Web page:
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Publish at January 05 2021 Updated January 06 2022

What is the role of teachers in active learning?

Thinking differently about teaching

Teacher in front of an electronic board in a classroom

What is teaching? The answer to this question is broad. Everyone will be able to have their own vision of teaching. Moreover, various experts in didactics have theorized on the subject. Among the best known is Jean Houssaye who in 1988 had, among other things, written about the triangle of pedagogy. The teacher, the knowledge and the student form the three vertices of the figure.

Source : Wikipedia

For a brief reminder, the didactic relationship is the relationship maintained between

  • teacher and knowledge (teaching),
  • the pedagogical one is the link between teacher and students (training) and
  • the learning one is about learners with the acquired knowledge.

This triangle would therefore be representative of all the possible postures in teaching knowledge. However, this can take place in different ways. The best known is that of instruction in which the teacher uses lectures to share the concepts with the learning group. However, since then, other more active approaches have emerged. These are instead challenging the role of teachers.

Active approaches

In fact, the issue of more active training is growing as technologies advance. For example, the flipped classroom is already an early model of this type of pedagogy where the instructive part is done before the face-to-face arrival. The teacher becomes more of a facilitator who organizes activities that will allow the acquired knowledge to be put into practice more concretely. He also finds himself as an advisor who can answer questions from students who have not understood everything.

Project pedagogy also profoundly modifies the role of the teacher since in it, it is the students who are responsible for learning. Since the quest for knowledge is controlled by the class, he must be a guide who will frame the choices and propose situations of exploration. The teacher will also be the motivator who pushes the learners to solve a problem or to accomplish a challenge. Finally, he will have a place as a mediator who will support his class and organize activities to reach the goal set by the group.

Difficult but not impossible to implement

Of course, this major change in the role of the teacher can discourage many. Besides, active pedagogy is still marginal because it requires a profound transformation in course design. Many are discouraged by the time-consuming aspect of having to redesign activities around a facilitator/guide/mediator role rather than just an instructor. Fortunately, there are a growing number of online resources, such as these "Active Pedagogy Vignettes" from Polytechnique Montreal, which offers a hundred cards to put learners into action.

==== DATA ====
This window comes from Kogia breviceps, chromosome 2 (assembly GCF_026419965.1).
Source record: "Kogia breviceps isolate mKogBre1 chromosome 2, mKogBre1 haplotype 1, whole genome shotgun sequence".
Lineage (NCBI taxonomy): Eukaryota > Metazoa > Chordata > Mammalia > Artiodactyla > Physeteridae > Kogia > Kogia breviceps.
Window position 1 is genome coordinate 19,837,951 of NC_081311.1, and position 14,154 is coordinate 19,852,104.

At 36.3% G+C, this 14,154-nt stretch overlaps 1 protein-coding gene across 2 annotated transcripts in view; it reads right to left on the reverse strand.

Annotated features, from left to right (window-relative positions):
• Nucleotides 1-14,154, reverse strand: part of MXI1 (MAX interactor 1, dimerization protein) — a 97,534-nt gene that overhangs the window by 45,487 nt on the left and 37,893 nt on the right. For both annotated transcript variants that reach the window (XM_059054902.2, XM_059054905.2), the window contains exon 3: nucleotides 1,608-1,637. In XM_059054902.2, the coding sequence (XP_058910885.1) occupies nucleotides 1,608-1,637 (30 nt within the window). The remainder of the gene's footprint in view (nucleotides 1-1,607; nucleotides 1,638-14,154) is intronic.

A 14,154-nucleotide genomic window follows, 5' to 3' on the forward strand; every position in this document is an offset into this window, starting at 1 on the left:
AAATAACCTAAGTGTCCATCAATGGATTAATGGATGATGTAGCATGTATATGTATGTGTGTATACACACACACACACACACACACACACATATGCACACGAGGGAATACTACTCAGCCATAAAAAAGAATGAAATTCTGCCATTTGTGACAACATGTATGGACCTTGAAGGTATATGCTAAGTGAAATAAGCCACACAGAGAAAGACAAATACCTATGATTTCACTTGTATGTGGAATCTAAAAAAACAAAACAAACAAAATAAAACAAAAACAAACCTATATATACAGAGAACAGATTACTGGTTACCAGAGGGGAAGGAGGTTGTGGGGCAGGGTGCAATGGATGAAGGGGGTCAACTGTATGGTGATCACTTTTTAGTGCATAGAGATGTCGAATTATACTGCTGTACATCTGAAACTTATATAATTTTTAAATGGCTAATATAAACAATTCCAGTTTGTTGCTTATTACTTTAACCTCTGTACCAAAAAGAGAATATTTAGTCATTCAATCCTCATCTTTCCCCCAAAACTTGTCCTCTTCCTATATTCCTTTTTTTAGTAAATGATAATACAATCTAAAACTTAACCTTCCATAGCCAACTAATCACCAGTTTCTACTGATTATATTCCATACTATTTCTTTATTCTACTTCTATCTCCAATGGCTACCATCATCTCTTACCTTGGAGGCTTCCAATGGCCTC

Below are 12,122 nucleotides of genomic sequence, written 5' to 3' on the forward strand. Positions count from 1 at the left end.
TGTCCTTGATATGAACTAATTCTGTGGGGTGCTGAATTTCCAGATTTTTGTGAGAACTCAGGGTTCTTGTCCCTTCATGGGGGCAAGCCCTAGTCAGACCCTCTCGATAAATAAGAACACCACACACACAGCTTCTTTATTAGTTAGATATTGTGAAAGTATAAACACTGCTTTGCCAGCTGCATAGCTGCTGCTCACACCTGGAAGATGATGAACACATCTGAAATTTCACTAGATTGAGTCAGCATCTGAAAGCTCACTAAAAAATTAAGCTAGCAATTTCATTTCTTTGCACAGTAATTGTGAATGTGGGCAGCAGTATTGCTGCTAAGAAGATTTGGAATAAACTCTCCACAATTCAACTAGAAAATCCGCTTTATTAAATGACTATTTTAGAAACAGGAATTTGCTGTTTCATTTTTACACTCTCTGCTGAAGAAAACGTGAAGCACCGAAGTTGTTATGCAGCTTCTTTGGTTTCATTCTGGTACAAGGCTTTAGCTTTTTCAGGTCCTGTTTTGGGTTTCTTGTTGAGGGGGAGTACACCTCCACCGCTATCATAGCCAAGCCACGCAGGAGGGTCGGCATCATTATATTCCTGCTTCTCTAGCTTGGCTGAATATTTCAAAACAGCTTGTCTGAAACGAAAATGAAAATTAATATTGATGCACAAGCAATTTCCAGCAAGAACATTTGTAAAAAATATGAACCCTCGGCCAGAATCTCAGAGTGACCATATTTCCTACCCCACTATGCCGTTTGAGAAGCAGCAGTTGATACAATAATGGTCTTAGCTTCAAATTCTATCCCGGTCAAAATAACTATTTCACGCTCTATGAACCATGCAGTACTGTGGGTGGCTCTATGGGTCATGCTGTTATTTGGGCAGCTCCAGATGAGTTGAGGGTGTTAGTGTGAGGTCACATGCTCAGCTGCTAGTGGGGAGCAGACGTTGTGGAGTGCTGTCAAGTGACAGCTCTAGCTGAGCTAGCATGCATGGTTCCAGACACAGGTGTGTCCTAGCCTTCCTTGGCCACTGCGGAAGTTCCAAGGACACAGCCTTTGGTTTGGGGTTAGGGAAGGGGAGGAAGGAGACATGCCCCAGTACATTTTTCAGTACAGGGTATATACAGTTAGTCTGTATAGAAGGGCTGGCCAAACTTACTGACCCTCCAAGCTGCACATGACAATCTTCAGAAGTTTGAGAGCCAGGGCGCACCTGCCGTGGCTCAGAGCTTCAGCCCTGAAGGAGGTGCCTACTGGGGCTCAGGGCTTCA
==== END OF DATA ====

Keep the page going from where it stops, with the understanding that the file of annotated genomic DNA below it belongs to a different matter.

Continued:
For that matter, many received ideas circulate about active pedagogy. How will students do without a model to emulate? Yet trial and error is a fundamental aspect of learning. In cooking, for example, we can follow a recipe word for word on the Internet. However, it will not necessarily correspond to our tastes. A cook in training will then experiment, modify ingredients and develop personal techniques to arrive at a result that satisfies him. Furthermore, we must refute the idea that the teacher no longer transmits knowledge with these approaches. This is not true, he continues to do so. However, rather than imposing his plan, he exposes knowledge based on the questions of his class.

The transition from passive to active pedagogy is not that complex, but it seems all the more so because teacher training does not yet really prepare future teachers for these different approaches and roles. It is, however, possible for those who would like to transform their pedagogical approach.

Illustration : Stefan Meller by Pixabay

References :

Ben Salah, Besma. "De La Pédagogie Active Pour De L'apprentissage Actif." GoMyTech. Last updated : 29 October 2020.
https://gomytech.co/de-la-pedagogie-active-pour-de-lapprentissage-actif/

"The Roles Of The Teacher And The Student In Project-Based Pedagogy." Teaching Well. Last updated : 25 May 2020.
https://www.bienenseigner.com/les-roles-de-lenseignant-et-leleve-en-pedagogie-de-projet/

"Should We Give Up Active Pedagogy? - Inductive VS Explicit Method." M. Belleville-Douelle. Last updated : 30 March 2020.
https://mbellevilledouelle.fr/pedagogie-active-explicite/

Lacasse, Michel. "La Formation Inversée : Une Stratégie De Conseillance Pédagogæe Pour Passer De La Formation à L'accompagnement." FGA RECIT. Last updated : 11 May 2020.
https://www.ticfga11.ca/formation-inversee-conseillance-accompagnement/

"Le Triangle Pédagogique De Jean Houssaye." Gallika.net. Last updated March 2009.
https://gallika.net/?Le-triangle-pedagogique-de-Jean

"Les Grandes Méthodes Pédagogiques Qui Existent." Onisep Reso. Last updated : 23 January 2020.
https://www.onisep-reso.fr/quelles-sont-les-differentes-methodes-pedagogiques/

Rheaume, Catherine. "Le Site Vignettes De Pédagogie Active : Une Incroyable Source D'inspiration." Profweb. Last updated : 13 October 2020.
https://www.profweb.ca/publications/articles/le-site-vignettes-de-pedagogie-active-une-incroyable-source-d-inspiration-2

100 Generic Active Pedagogy Activities - Complete Sheets - Free
https://fr.cursus.edu/22407/100-activites-generiques-de-pedagogie-active-fiches-completes-gratuit


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